The All-22: Colts’ offense advances NFL’s focus on diverse power
In 2012, the San Francisco 49ers got to within four points of a Super Bowl victory with an offense that was equal parts modern and smash-mouth. By marrying option and pistol plays to power/counter/trap blocking concepts that have been bedeviling NFL defenses since Vince Lombardi was drawing them up, head coach Jim Harbaugh and offensive coordinator Greg Roman put together a plan that could just as easily beat opponents into submission as it could win with schematic advantage.
While the 2013 49ers’ offense has been locked in a bit of a quagmire so far, those ideas — which Harbaugh and Roman refined during their time at Stanford — are thriving in Indianapolis, where new Colts offensive coordinator Pep Hamilton has drawn up many of the same ideas he learned as Stanford’s offensive coordinator and quarterbacks coach (and Roman’s replacement) in 2011 and 2012. And since he had Andrew Luck for that first season, it’s easy enough for Luck to take what he’s learned in the NFL and weld it to those older lessons.
In Luck’s first NFL season, then-offensive coordinator Bruce Arians preferred a higher risk/reward system that allowed for big plays and the occasional big mistake. Luck attempted 101 passes in which the primary target was 20 or more yards downfield in 2012, most in the NFL. He also faced more “pressure plays” — 268 — than any other quarterback.
Through four games under Hamilton, things are somewhat different. Luck has attempted just 18 passes of 20 or more yards in the air — Ben Roethlisberger leads the league with 27. However, he’s faced pressure on 63 of his 150 dropbacks, which is actually a higher percentage (42.0) than last year’s 38.1 percent. That’s a product of Indy’s relatively weak offensive line, but one thing that’s working better than last season is the Colts’ running game.
The Colts rank second, behind only the Philadelphia Eagles, in Football Outsiders’ opponent-adjusted metrics when it comes to overall rushing efficiency — they ranked 18th last year. Indianapolis ranked 28th in FO’s Adjusted Line Yards metric (overall run-blocking efficiency) in 2012, and they’re second behind the Green Bay Packers this season. This despite a running back rotation that has been patchwork at best. Vick Ballard is out for the season with a torn right ACL, Ahmad Bradshaw is currently doubtful for the Colts’ Week 5 matchup with the Seattle Seahawks due to a neck injury, and the recently-acquired Trent Richardson is still getting the hang of things. Still, this run game rolls along, and it was never more present than when the Colts beat the San Francisco 49ers, 27-7 on Sept. 22. They put up 184 total rushing yards on San Francsico’s stout defense, and that’s the way this team wants to play over the long term.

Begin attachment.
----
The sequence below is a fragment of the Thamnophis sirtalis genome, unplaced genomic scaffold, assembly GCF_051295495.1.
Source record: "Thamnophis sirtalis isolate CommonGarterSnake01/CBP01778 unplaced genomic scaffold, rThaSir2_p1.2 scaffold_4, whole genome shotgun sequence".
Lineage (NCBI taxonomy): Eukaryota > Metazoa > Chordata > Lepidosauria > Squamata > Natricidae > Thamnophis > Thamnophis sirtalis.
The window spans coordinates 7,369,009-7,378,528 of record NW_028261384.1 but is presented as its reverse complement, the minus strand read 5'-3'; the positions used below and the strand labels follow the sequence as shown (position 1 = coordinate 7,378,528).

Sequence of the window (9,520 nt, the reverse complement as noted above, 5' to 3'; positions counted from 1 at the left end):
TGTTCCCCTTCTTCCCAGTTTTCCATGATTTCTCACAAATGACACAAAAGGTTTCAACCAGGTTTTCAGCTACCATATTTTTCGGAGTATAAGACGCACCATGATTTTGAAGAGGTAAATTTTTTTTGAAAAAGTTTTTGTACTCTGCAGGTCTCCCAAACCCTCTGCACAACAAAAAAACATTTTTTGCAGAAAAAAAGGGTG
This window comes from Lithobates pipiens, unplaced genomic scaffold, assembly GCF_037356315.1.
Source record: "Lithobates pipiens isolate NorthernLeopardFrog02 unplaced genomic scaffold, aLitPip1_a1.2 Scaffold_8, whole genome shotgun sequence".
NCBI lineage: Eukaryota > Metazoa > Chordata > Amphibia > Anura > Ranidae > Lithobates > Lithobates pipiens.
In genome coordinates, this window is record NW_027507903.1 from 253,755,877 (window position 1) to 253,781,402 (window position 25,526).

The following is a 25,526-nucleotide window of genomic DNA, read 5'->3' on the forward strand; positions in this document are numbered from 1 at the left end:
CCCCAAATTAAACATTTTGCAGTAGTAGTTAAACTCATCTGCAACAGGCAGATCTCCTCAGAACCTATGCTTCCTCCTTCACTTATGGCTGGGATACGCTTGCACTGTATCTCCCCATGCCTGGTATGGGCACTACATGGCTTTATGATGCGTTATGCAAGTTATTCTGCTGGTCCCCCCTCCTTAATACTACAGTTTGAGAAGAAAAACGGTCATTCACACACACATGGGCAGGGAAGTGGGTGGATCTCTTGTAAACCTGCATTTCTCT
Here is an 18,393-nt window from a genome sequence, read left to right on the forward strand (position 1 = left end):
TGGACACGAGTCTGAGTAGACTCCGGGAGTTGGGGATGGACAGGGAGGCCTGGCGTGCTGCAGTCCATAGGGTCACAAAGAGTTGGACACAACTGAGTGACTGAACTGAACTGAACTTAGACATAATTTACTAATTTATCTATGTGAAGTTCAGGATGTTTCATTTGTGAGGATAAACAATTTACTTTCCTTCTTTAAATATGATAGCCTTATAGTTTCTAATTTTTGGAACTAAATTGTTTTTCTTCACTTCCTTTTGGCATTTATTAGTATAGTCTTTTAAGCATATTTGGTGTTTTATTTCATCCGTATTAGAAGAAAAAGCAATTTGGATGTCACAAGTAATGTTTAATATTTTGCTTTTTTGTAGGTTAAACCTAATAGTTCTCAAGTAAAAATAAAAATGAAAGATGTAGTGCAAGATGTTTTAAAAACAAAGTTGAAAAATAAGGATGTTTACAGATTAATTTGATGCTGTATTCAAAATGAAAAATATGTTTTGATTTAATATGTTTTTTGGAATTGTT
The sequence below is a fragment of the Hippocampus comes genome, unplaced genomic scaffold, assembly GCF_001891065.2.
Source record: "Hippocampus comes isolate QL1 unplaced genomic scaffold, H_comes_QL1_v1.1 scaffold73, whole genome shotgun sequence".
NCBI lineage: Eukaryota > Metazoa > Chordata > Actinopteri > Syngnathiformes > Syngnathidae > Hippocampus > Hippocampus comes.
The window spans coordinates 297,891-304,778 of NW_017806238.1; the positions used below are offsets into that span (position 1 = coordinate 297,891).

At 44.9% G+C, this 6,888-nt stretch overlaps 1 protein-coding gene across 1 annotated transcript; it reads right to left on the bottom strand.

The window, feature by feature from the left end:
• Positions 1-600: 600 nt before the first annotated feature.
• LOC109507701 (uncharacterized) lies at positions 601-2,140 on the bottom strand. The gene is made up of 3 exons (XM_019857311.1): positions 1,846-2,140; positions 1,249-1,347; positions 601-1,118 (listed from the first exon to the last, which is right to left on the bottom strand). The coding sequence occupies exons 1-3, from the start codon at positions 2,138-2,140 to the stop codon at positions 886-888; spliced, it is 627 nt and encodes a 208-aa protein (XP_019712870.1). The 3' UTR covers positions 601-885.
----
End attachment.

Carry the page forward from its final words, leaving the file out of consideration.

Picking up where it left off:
“Absolutely,” Colts head coach Chuck Pagano said after that win. “Every game is going to be different, and we are built and wired the right way to be able to pound it when we need to pound it. And if we need to throw it, obviously we have the best in the business under center that can throw it and spread the ball around. We have playmakers all over the place. The way those backs ran. The way that the offensive line blocked, the tight ends, the fullbacks, it was truly a heavyweight fight. I am really proud of our guys.”
Richardson, Bradshaw, and Luck all scored rushing touchdowns in this game, and Luck’s six-yard touchdown scamper in the fourth quarter was set up to a degree by Bradshaw’s eight-yard run to the San Francisco five-yard line two plays before. This was a great example of a power offense lulling a defense to sleep with certain concepts, and then flipping the script.
The Colts went heavy with an extra offensive lineman (guard Joe Reitz) to the left, and at the snap, Luck handed off to Bradshaw, who bulled through a gap opened by Reitz, left tackle Anthony Castonzo, and tight end Dominique Jones. The 49ers loaded their defense to that side, and the Colts indulged defensive coordinator Vic Fangio by blasting through. The key block, however, came from right guard Jeff Linkenbach, who pulled all the way over to left end to seal the inside for Bradshaw. These multi-gap guard pulls have been a staple at Stanford for a long time — current Pittsburgh Steelers guard David DeCastro ran them for the Cardinal as well as anyone you’ll ever see. Linkenbach operated it to perfection here.